Most Pakistani fans are hailing this series as a positive occurrence in the scheme of things. However I don’t believe there is any cause for celebration. This result was expected and nothing new or extra ordinary happened in this series which was not expected from before, from Pakistan’s perspective.
The biggest worry for Pakistan was the fact that all of the matches were closely contested. In the first match Akmal helped Pakistan pull off an almost impossible victory from the jaws of defeat. In the second and third matches Pakistan bowled much better, yet if the Windies batsmen had batted the full 50 overs, they would have come very close to the target Pakistan set for them. What no commentator has highlighted so far is the fact that Pakistani bowlers could not prevent West Indies’ main batsmen, Gayle, Chanderpaul and Sarwan from making sizable scores in almost every match. Three out of the four best batsmen in terms of run-scoring in this series, were West Indian; namely, Gayle, Chanderpaul and Sarwan. Their batting averages were 78, 73 and 54 respectively. If I was Shoaib Malik, Ijaz Butt or Intikhab Alam I would have sleepless nights contemplating why Pakistan bolwers could not dominate these batsmen. I understand they are very good players, but that should not be an excuse because Pakistan also has bowlers like Gul, Tanvir and Afridi who are world class in limited overs cricket.
One might feel that I am being too unsupportive of Pakistan or too critical, because at the end of the day Pakistan won the series. My response to that is, West Indies is like a minnow team and apart from the trio of Gayle, Chanderpaul and Sarwan the only two other decent players they have are Powell and Taylor, who are good bowlers. This is actually the worst West Indies team I can recall from recent memory. If Pakistan could not dismiss players like Gayle and Chanderpaul then it means there is something seriously amiss from the Pakistani bowling attack.
Waqar Younis may be appointed the bowling coach soon, and I hope he seriously does some good work with young Pakistani pacers because if West Indies had 2 or 3 more renowned international players like Bravo, the result may well have been opposite.
In terms of ratings, Pakistan has now been elevated to no 5 in the world in ODI’s. This is a farce because this year Pakistan has played minnow teams mostly. I can’t believe the PCB declares it is looking to the future when it is sticking with a direction-lacking and spineless captain Shoaib Malik and it is happy with Pakistan’s “ascension” in world ratings when all Pakistan is doing is beating below average teams with the assistance of their below average captain Malik, who is simply not captaincy material.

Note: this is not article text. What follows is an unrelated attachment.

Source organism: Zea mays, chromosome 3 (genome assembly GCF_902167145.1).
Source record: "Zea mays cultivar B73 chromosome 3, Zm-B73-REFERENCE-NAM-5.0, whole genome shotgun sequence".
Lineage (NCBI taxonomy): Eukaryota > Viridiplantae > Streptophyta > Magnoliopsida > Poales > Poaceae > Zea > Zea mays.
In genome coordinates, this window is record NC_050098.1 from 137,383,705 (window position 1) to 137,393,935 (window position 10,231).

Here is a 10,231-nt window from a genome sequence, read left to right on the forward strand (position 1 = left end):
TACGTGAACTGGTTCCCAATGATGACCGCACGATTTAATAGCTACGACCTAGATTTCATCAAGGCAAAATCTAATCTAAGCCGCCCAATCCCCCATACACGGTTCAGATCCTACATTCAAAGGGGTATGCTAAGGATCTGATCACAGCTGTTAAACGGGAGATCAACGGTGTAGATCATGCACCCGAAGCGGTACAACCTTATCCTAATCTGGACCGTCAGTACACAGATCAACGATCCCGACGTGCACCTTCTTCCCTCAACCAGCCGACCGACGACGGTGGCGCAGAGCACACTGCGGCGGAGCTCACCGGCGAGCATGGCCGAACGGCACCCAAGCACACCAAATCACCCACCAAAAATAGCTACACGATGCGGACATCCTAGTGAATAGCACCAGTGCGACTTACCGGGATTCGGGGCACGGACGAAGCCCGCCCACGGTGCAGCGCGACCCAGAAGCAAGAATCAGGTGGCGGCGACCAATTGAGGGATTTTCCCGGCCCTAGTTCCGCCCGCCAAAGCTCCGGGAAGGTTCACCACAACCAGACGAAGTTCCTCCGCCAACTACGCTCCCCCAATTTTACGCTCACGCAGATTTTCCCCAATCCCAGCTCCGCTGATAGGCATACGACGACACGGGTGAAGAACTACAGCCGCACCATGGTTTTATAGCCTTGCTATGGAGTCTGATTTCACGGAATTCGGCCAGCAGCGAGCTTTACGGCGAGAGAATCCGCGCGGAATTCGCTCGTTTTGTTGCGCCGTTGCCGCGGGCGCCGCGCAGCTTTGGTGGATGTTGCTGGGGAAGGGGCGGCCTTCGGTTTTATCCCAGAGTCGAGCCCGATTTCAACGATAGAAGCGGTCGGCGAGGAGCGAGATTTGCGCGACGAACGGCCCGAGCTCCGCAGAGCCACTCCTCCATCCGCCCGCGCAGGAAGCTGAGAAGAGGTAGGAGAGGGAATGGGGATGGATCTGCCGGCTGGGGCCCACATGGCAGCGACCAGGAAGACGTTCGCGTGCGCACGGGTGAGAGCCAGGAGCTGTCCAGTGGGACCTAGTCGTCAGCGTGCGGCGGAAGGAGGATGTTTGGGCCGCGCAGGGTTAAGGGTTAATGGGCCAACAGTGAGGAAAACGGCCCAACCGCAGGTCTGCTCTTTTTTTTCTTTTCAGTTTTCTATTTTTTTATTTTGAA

Under Shoaib Malik the Pakistan team has gone from bad to worse. Malik was not pathetic in this Fortune Cup, but he was not outstanding either. Although Malik’s 66 off only 50 balls in the 1st match was encouraging, he was not at his best in the remaining matches. However, more than this batting or bowling, it was his captaincy that again came under the scanner. He made ridiclous Powerplay selections and he was very rigid with the batting line up. Also, he ought to be criticised for not using more young players in the 3rd match, as Pakistan had already won the series and could afford giving more exposure to its talented youngsters. Malik’s basic problem is one of self-preservation and selfishness. That is the reason why senior players Yousuf, Afridi and Shoaib Akhtar have been critical of him. He is desperate to see Pakistan’s rise in the world rankings so his status in the team can remain protected. That is not the attitude you want from your captain. What kind of precedent does this set for the future captains of Pakistan?
Akmal has been an enigma, yet at the same time we are used to seeing inconsistent displays from the whole team as well as individual players which makes Akmal’s peformance appear tolerable. Akmal dropped plenty of catches in this Cup and the person who lost out the most as a result of Akmal’s lack of focus was Shahid Afridi, who did not bowl badly in the first two matches but was seriously let down by Akmal. Pakistan however, was also let down by Afridi’s batting performance yet again. The new selection committee has not been announced yet, but chances are we may not see Afridi playing for Pakistan for some time, which will be a big blow to those supporing him as the rightful captain of Pakistan.
Lastly, the form of openers Butt and Manzoor would be worrying, although Butt’s miserable form is likely to be only a temporary problem. Khurram Manzoor played very sensibly in the 1st match, but appeared clueless in the 2nd and 3rd matches. It is debatable whether Manzoor would be selected in the future, but perhaps he deserves another chance because of his 2 50s in his first 2 matches.
To conclude, this series established nothing new for Pakistan and the concerns carried on from before remain. Unless the captain is changed with immediate effect, Pakistan can not tread on the path of success. There are many short term and long term solutions, but the first thing that is needed is the change of captain. Don’t be fooled by the ostensible glory of a 3-0 victory and the elevation in international team ratings.